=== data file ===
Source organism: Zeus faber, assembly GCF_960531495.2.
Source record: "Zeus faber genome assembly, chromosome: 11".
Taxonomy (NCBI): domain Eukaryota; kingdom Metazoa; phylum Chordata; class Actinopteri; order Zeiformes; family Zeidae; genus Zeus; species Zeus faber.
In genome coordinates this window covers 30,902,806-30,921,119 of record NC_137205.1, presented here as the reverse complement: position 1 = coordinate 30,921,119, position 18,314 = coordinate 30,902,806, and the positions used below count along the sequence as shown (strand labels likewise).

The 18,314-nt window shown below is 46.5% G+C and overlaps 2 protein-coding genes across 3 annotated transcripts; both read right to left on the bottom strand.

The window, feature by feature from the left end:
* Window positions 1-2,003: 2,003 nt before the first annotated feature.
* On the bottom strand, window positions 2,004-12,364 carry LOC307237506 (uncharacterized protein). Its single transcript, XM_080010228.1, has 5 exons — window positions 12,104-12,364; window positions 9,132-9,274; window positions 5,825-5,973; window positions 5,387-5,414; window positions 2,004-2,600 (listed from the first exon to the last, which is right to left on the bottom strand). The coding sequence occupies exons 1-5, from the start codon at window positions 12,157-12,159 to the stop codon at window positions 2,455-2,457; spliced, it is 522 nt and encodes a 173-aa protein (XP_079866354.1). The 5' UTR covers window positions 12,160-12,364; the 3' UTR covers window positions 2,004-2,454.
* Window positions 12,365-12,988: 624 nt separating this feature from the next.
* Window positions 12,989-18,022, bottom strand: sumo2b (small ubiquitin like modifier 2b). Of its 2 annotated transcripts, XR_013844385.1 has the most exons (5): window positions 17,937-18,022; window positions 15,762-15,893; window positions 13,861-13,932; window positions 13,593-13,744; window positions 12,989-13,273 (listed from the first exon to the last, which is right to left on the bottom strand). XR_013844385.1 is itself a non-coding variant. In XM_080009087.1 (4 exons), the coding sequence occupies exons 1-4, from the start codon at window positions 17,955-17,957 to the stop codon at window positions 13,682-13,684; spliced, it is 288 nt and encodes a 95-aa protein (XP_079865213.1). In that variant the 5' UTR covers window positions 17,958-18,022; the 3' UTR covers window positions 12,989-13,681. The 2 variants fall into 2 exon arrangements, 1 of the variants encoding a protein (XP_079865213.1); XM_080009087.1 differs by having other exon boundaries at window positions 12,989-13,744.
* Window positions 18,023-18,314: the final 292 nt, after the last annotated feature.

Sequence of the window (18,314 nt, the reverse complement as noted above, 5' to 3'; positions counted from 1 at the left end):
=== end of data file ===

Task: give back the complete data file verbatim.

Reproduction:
Source organism: Zeus faber, assembly GCF_960531495.2.
Source record: "Zeus faber genome assembly, chromosome: 11".
Taxonomy (NCBI): domain Eukaryota; kingdom Metazoa; phylum Chordata; class Actinopteri; order Zeiformes; family Zeidae; genus Zeus; species Zeus faber.
In genome coordinates this window covers 30,902,806-30,921,119 of record NC_137205.1, presented here as the reverse complement: position 1 = coordinate 30,921,119, position 18,314 = coordinate 30,902,806, and the positions used below count along the sequence as shown (strand labels likewise).

The 18,314-nt window shown below is 46.5% G+C and overlaps 2 protein-coding genes across 3 annotated transcripts; both read right to left on the bottom strand.

The window, feature by feature from the left end:
* Window positions 1-2,003: 2,003 nt before the first annotated feature.
* On the bottom strand, window positions 2,004-12,364 carry LOC307237506 (uncharacterized protein). Its single transcript, XM_080010228.1, has 5 exons — window positions 12,104-12,364; window positions 9,132-9,274; window positions 5,825-5,973; window positions 5,387-5,414; window positions 2,004-2,600 (listed from the first exon to the last, which is right to left on the bottom strand). The coding sequence occupies exons 1-5, from the start codon at window positions 12,157-12,159 to the stop codon at window positions 2,455-2,457; spliced, it is 522 nt and encodes a 173-aa protein (XP_079866354.1). The 5' UTR covers window positions 12,160-12,364; the 3' UTR covers window positions 2,004-2,454.
* Window positions 12,365-12,988: 624 nt separating this feature from the next.
* Window positions 12,989-18,022, bottom strand: sumo2b (small ubiquitin like modifier 2b). Of its 2 annotated transcripts, XR_013844385.1 has the most exons (5): window positions 17,937-18,022; window positions 15,762-15,893; window positions 13,861-13,932; window positions 13,593-13,744; window positions 12,989-13,273 (listed from the first exon to the last, which is right to left on the bottom strand). XR_013844385.1 is itself a non-coding variant. In XM_080009087.1 (4 exons), the coding sequence occupies exons 1-4, from the start codon at window positions 17,955-17,957 to the stop codon at window positions 13,682-13,684; spliced, it is 288 nt and encodes a 95-aa protein (XP_079865213.1). In that variant the 5' UTR covers window positions 17,958-18,022; the 3' UTR covers window positions 12,989-13,681. The 2 variants fall into 2 exon arrangements, 1 of the variants encoding a protein (XP_079865213.1); XM_080009087.1 differs by having other exon boundaries at window positions 12,989-13,744.
* Window positions 18,023-18,314: the final 292 nt, after the last annotated feature.

Sequence of the window (18,314 nt, the reverse complement as noted above, 5' to 3'; positions counted from 1 at the left end):